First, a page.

When the race hit the second climb of the day, the mighty Colle delle Finestre, eruption was the operative terms. Basso forced the pace in wicked fashion, and then promptly detonated. Not to be outdone, it was the trio of Di Luca, Simoni, and Rujano who took the race by the balls and set about trying to wrest Savoldelli’s Pink Tunic. Simoni and Di Luca rode a ferocious pace up the Finestre, leaving Savoldelli far in arrears. Savoldelli was isolated, but stayed strong, and once again rode his own race. At the top of the Finestre, Savoldelli had lost the jersey on the road to Simoni.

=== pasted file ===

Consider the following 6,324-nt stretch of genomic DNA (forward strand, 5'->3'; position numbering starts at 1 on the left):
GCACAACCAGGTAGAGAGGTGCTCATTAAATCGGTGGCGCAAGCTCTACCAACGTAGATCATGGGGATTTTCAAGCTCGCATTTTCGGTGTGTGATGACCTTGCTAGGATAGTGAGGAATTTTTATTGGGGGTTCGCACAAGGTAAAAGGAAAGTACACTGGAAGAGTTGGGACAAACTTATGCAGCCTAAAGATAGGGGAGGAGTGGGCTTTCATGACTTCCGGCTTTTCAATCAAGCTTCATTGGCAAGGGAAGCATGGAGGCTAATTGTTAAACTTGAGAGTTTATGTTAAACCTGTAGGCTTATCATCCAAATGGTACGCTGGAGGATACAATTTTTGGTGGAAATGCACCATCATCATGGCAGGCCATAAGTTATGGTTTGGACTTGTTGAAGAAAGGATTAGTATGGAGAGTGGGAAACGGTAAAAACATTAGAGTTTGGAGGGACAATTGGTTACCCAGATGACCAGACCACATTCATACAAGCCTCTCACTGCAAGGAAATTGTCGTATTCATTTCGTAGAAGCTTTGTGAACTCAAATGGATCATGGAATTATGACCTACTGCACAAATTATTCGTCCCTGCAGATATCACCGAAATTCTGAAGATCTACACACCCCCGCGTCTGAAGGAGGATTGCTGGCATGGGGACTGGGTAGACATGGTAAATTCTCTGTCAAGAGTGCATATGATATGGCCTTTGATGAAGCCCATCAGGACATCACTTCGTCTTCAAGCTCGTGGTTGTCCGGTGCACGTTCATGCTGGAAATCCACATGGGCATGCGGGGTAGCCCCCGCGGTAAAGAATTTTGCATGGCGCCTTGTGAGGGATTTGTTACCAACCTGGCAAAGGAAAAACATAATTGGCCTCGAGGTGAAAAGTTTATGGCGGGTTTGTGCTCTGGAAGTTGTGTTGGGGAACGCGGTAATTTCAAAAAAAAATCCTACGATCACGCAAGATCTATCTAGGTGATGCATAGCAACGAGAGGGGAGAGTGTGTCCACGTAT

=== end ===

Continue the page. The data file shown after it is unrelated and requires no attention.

Of course Savoldelli pulled back a few crucial seconds on the descent, but it was what was happening up the road which saved his Giro. First, Di Luca cramped on the valley road heading to the final ascent of Sestriere. Just as Di Luca cramped and lost contact, Simoni began to experience the oh so woeful twinges as well. The fact was not lost on Rujano who attacked Simoni with about 5km to go. Simoni labored on behind, but could not bring the tiny Venezuelan back.
If Simoni had been able to stay with Rujano and won the sprint (which would have been the outcome), Simoni would have won the Giro d’Italia, but instead, he lost 26 seconds to Rujano and ultimately finished 28 seconds behind Savoldelli in the final GC. Savoldelli, for his part, rode the race of his life to keep Simoni, Rujano, and Di Luca within reason. The threesome set an unbelievable pace up the Finestre, and as was predicted, it would have taken the ride of their lives to take the jersey, and for Simoni, he came agonizingly close.
Stage 20: Albese con Cassano-Milano, 119 km